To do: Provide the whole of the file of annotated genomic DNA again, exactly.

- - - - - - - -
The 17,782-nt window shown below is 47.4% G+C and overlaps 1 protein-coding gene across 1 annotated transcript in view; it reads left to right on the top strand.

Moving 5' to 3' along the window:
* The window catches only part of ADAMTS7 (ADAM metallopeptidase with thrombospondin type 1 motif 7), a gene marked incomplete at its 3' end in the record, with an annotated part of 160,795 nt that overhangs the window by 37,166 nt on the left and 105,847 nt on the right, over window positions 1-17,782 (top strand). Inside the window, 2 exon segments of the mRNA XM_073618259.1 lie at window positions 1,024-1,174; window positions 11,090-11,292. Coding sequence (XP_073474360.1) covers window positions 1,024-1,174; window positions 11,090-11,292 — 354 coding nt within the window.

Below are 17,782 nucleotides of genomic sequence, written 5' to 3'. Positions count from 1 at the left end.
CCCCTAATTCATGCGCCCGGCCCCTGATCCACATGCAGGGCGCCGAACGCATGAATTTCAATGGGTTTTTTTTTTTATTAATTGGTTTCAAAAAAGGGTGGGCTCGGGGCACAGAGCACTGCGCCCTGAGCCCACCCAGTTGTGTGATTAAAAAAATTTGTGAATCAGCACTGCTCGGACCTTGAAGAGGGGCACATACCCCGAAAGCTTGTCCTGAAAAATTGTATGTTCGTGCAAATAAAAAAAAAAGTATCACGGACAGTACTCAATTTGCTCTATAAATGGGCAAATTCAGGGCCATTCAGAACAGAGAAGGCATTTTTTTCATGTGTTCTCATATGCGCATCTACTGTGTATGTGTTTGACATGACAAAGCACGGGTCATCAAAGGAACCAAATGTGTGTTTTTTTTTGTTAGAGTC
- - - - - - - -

The 17,782-nt window shown below is 47.4% G+C and overlaps 1 protein-coding gene across 1 annotated transcript in view; it reads left to right on the top strand.

Moving 5' to 3' along the window:
* The window catches only part of ADAMTS7 (ADAM metallopeptidase with thrombospondin type 1 motif 7), a gene marked incomplete at its 3' end in the record, with an annotated part of 160,795 nt that overhangs the window by 37,166 nt on the left and 105,847 nt on the right, over window positions 1-17,782 (top strand). Inside the window, 2 exon segments of the mRNA XM_073618259.1 lie at window positions 1,024-1,174; window positions 11,090-11,292. Coding sequence (XP_073474360.1) covers window positions 1,024-1,174; window positions 11,090-11,292 — 354 coding nt within the window.

Below are 17,782 nucleotides of genomic sequence, written 5' to 3'. Positions count from 1 at the left end.
CCCCTAATTCATGCGCCCGGCCCCTGATCCACATGCAGGGCGCCGAACGCATGAATTTCAATGGGTTTTTTTTTTTATTAATTGGTTTCAAAAAAGGGTGGGCTCGGGGCACAGAGCACTGCGCCCTGAGCCCACCCAGTTGTGTGATTAAAAAAATTTGTGAATCAGCACTGCTCGGACCTTGAAGAGGGGCACATACCCCGAAAGCTTGTCCTGAAAAATTGTATGTTCGTGCAAATAAAAAAAAAAGTATCACGGACAGTACTCAATTTGCTCTATAAATGGGCAAATTCAGGGCCATTCAGAACAGAGAAGGCATTTTTTTCATGTGTTCTCATATGCGCATCTACTGTGTATGTGTTTGACATGACAAAGCACGGGTCATCAAAGGAACCAAATGTGTGTTTTTTTTTGTTAGAGTC